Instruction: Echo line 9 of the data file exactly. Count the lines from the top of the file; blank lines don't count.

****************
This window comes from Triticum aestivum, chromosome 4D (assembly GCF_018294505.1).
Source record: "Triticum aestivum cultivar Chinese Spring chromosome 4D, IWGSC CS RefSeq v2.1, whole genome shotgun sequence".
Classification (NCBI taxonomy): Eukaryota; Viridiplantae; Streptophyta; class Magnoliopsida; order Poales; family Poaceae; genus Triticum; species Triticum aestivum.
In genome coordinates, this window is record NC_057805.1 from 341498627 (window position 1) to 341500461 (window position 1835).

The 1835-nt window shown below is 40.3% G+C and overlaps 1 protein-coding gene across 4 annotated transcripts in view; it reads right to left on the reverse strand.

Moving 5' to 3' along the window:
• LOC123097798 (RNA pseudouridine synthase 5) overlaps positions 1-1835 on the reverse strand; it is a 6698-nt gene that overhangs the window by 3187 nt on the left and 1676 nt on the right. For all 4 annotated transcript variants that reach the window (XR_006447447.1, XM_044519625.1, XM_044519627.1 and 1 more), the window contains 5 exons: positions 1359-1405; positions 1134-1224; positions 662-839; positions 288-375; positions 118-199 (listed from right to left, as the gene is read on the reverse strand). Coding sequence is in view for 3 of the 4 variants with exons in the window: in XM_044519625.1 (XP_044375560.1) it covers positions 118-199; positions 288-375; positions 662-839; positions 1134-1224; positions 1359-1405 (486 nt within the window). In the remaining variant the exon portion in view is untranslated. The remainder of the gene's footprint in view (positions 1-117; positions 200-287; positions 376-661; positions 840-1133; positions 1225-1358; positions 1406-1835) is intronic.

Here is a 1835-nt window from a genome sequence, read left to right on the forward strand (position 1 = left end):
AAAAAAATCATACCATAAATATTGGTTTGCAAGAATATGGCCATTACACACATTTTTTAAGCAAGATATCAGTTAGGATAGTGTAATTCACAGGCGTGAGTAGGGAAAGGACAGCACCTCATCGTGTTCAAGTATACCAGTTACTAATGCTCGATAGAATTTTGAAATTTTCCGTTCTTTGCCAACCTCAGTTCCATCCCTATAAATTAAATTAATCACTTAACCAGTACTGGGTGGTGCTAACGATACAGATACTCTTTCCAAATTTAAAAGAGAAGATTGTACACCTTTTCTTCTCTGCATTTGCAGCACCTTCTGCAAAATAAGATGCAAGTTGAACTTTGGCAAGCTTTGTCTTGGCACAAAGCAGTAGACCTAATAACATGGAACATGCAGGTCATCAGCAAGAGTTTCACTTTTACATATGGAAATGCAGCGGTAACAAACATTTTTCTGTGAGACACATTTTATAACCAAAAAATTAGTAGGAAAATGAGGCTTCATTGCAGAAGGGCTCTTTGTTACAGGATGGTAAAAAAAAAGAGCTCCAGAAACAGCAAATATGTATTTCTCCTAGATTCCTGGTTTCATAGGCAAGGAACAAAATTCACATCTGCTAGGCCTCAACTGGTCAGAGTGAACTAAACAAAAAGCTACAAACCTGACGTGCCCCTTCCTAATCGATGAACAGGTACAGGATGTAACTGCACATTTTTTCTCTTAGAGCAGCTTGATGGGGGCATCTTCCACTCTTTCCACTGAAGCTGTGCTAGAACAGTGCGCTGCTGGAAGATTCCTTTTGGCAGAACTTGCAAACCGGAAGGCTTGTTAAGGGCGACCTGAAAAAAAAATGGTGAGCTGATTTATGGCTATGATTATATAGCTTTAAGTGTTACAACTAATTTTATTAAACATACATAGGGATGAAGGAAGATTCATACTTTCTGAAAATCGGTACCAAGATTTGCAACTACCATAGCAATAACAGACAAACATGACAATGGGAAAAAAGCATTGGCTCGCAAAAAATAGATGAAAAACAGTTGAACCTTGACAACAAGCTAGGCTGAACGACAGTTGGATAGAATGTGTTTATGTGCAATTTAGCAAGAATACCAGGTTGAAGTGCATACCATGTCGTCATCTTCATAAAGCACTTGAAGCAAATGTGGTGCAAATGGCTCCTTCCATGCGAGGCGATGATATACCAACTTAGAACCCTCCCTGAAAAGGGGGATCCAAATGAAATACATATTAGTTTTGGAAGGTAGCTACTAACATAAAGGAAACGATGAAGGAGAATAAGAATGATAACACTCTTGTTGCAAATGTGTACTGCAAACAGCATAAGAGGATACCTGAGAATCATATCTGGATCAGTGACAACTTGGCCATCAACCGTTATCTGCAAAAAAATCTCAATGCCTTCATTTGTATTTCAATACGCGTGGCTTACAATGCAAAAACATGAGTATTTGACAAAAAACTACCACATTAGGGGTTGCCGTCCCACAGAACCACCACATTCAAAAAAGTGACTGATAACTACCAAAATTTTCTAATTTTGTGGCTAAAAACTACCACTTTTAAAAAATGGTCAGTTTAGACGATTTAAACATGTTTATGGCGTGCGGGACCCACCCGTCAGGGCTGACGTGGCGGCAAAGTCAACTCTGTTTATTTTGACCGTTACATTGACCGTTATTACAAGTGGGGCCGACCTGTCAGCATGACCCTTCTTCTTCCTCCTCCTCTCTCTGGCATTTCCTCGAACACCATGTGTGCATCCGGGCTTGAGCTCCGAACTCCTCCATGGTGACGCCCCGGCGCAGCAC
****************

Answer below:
AAAAAAATCATACCATAAATATTGGTTTGCAAGAATATGGCCATTACACACATTTTTTAAGCAAGATATCAGTTAGGATAGTGTAATTCACAGGCGTGAGTAGGGAAAGGACAGCACCTCATCGTGTTCAAGTATACCAGTTACTAATGCTCGATAGAATTTTGAAATTTTCCGTTCTTTGCCAACCTCAGTTCCATCCCTATAAATTAAATTAATCACTTAACCAGTACTGGGTGGTGCTAACGATACAGATACTCTTTCCAAATTTAAAAGAGAAGATTGTACACCTTTTCTTCTCTGCATTTGCAGCACCTTCTGCAAAATAAGATGCAAGTTGAACTTTGGCAAGCTTTGTCTTGGCACAAAGCAGTAGACCTAATAACATGGAACATGCAGGTCATCAGCAAGAGTTTCACTTTTACATATGGAAATGCAGCGGTAACAAACATTTTTCTGTGAGACACATTTTATAACCAAAAAATTAGTAGGAAAATGAGGCTTCATTGCAGAAGGGCTCTTTGTTACAGGATGGTAAAAAAAAAGAGCTCCAGAAACAGCAAATATGTATTTCTCCTAGATTCCTGGTTTCATAGGCAAGGAACAAAATTCACATCTGCTAGGCCTCAACTGGTCAGAGTGAACTAAACAAAAAGCTACAAACCTGACGTGCCCCTTCCTAATCGATGAACAGGTACAGGATGTAACTGCACATTTTTTCTCTTAGAGCAGCTTGATGGGGGCATCTTCCACTCTTTCCACTGAAGCTGTGCTAGAACAGTGCGCTGCTGGAAGATTCCTTTTGGCAGAACTTGCAAACCGGAAGGCTTGTTAAGGGCGACCTGAAAAAAAAATGGTGAGCTGATTTATGGCTATGATTATATAGCTTTAAGTGTTACAACTAATTTTATTAAACATACATAGGGATGAAGGAAGATTCATACTTTCTGAAAATCGGTACCAAGATTTGCAACTACCATAGCAATAACAGACAAACATGACAATGGGAAAAAAGCATTGGCTCGCAAAAAATAGATGAAAAACAGTTGAACCTTGACAACAAGCTAGGCTGAACGACAGTTGGATAGAATGTGTTTATGTGCAATTTAGCAAGAATACCAGGTTGAAGTGCATACCATGTCGTCATCTTCATAAAGCACTTGAAGCAAATGTGGTGCAAATGGCTCCTTCCATGCGAGGCGATGATATACCAACTTAGAACCCTCCCTGAAAAGGGGGATCCAAATGAAATACATATTAGTTTTGGAAGGTAGCTACTAACATAAAGGAAACGATGAAGGAGAATAAGAATGATAACACTCTTGTTGCAAATGTGTACTGCAAACAGCATAAGAGGATACCTGAGAATCATATCTGGATCAGTGACAACTTGGCCATCAACCGTTATCTGCAAAAAAATCTCAATGCCTTCATTTGTATTTCAATACGCGTGGCTTACAATGCAAAAACATGAGTATTTGACAAAAAACTACCACATTAGGGGTTGCCGTCCCACAGAACCACCACATTCAAAAAAGTGACTGATAACTACCAAAATTTTCTAATTTTGTGGCTAAAAACTACCACTTTTAAAAAATGGTCAGTTTAGACGATTTAAACATGTTTATGGCGTGCGGGACCCACCCGTCAGGGCTGACGTGGCGGCAAAGTCAACTCTGTTTATTTTGACCGTTACATTGACCGTTATTACAAGTGGGGCCGACCTGTCAGCATGACCCTTCTTCTTCCTCCTCCTCTCTCTGGCATTTCCTCGAACACCATGTGTGCATCCGGGCTTGAGCTCCGAACTCCTCCATGGTGACGCCCCGGCGCAGCAC